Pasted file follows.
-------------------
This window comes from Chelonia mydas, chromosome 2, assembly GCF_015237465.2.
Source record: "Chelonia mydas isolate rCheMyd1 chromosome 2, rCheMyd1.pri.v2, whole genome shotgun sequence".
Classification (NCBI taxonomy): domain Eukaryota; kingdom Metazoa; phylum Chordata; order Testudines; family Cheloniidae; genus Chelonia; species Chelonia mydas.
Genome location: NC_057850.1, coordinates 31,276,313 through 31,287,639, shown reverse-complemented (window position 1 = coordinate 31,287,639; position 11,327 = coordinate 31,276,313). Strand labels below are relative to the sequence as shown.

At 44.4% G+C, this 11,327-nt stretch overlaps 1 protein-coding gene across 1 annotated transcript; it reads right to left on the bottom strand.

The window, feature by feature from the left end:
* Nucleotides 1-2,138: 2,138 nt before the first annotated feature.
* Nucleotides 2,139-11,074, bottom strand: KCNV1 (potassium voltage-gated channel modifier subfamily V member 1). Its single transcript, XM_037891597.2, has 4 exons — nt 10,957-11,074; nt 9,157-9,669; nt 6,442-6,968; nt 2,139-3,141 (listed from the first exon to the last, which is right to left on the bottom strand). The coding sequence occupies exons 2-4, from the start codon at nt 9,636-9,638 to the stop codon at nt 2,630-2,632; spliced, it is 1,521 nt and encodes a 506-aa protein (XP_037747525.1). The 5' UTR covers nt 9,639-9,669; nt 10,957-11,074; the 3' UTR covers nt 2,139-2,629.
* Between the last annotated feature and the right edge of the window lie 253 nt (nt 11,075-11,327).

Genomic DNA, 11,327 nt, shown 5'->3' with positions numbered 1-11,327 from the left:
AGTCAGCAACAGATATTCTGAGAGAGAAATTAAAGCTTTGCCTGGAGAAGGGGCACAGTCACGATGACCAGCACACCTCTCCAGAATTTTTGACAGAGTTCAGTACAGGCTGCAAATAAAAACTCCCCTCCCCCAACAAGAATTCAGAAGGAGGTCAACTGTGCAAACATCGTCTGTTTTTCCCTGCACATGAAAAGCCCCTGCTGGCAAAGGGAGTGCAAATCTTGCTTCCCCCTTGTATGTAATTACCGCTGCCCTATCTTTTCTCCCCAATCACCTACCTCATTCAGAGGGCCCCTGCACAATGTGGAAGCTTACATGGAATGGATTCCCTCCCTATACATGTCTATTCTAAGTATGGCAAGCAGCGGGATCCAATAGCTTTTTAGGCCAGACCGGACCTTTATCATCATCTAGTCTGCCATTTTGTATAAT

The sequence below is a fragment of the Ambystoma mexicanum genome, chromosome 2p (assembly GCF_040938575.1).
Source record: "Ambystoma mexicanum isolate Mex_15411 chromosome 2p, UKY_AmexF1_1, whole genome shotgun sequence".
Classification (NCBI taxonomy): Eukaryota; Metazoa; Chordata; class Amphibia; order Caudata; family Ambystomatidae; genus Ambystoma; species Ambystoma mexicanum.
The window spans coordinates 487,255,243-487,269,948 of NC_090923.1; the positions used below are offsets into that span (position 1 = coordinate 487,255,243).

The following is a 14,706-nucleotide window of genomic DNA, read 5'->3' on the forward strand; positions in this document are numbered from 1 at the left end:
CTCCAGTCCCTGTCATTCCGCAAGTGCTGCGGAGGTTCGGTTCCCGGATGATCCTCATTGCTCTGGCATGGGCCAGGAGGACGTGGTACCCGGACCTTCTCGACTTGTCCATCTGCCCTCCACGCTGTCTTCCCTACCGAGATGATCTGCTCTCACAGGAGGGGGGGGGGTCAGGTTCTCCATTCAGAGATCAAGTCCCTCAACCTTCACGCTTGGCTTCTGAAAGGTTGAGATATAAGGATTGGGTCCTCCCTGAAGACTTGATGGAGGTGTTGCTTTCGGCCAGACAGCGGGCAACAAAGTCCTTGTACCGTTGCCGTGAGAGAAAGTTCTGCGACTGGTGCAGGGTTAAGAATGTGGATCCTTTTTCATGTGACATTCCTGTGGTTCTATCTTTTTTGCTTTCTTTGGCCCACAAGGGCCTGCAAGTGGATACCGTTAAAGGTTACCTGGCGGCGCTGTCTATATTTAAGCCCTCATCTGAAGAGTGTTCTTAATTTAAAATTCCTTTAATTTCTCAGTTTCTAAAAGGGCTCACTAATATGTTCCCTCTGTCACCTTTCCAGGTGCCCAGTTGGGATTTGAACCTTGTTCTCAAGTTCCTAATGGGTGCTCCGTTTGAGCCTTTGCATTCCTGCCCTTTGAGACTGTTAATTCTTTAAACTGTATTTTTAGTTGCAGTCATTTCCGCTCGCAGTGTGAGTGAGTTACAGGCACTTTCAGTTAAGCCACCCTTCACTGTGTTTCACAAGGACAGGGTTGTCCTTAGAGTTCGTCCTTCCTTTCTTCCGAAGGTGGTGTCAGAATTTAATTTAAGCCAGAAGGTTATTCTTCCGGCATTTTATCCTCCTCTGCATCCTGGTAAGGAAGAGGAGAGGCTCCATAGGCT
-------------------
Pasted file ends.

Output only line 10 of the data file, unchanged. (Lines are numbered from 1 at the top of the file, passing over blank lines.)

Genomic DNA, 11,327 nt, shown 5'->3' with positions numbered 1-11,327 from the left: